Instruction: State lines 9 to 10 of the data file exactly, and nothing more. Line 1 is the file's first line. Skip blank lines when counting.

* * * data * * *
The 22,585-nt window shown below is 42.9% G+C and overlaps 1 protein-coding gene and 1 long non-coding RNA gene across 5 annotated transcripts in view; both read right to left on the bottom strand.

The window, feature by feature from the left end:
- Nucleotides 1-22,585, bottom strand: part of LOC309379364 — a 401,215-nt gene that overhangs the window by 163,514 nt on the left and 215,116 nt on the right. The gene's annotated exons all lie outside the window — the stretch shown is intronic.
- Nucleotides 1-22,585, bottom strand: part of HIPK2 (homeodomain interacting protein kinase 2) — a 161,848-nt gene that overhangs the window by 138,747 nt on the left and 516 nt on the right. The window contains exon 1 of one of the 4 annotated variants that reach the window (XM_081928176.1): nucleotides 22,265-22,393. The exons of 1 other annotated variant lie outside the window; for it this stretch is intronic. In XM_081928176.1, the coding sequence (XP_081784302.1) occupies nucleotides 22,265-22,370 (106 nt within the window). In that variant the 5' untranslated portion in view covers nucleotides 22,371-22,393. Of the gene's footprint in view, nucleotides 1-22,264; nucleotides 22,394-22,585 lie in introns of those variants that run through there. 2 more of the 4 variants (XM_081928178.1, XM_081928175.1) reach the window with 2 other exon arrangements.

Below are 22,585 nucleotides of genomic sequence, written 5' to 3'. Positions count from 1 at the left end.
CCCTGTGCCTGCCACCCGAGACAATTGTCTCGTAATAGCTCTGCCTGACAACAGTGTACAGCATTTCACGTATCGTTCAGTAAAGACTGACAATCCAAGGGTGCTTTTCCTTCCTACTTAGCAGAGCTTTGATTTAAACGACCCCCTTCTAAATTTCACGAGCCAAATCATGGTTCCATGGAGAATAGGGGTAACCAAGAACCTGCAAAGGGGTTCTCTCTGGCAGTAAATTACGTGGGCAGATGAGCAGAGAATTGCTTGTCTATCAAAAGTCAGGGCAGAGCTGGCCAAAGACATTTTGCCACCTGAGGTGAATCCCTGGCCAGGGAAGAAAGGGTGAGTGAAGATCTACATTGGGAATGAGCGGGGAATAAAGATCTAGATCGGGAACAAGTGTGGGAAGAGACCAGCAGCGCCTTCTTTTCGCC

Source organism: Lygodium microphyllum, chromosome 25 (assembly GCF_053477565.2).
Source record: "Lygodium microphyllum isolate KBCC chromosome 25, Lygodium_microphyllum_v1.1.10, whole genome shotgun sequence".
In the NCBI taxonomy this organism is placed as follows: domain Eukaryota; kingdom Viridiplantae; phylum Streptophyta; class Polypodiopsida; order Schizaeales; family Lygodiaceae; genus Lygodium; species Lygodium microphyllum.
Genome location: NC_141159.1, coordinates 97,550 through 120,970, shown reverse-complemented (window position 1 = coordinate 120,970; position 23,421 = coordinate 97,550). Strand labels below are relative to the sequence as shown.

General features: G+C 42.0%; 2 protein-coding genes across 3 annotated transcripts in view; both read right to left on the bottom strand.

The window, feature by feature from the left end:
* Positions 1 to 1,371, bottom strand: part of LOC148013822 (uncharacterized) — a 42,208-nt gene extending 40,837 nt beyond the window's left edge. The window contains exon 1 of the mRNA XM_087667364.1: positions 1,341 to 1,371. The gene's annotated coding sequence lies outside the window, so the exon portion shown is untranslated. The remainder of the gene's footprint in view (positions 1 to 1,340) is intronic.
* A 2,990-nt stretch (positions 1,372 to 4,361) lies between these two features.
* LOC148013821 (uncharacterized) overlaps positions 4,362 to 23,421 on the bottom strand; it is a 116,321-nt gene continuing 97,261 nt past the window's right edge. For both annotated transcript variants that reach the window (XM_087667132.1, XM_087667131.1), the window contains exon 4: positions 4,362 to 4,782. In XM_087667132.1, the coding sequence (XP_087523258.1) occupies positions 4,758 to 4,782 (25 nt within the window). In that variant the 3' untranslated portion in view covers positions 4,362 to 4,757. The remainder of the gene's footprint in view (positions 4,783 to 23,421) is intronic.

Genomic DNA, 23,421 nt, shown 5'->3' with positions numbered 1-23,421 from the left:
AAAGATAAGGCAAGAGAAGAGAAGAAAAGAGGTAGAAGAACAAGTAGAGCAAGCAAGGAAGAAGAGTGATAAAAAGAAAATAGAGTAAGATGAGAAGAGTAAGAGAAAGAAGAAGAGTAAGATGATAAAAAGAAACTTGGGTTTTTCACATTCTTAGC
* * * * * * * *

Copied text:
In the NCBI taxonomy this organism is placed as follows: domain Eukaryota; kingdom Viridiplantae; phylum Streptophyta; class Polypodiopsida; order Schizaeales; family Lygodiaceae; genus Lygodium; species Lygodium microphyllum.
Genome location: NC_141159.1, coordinates 97,550 through 120,970, shown reverse-complemented (window position 1 = coordinate 120,970; position 23,421 = coordinate 97,550). Strand labels below are relative to the sequence as shown.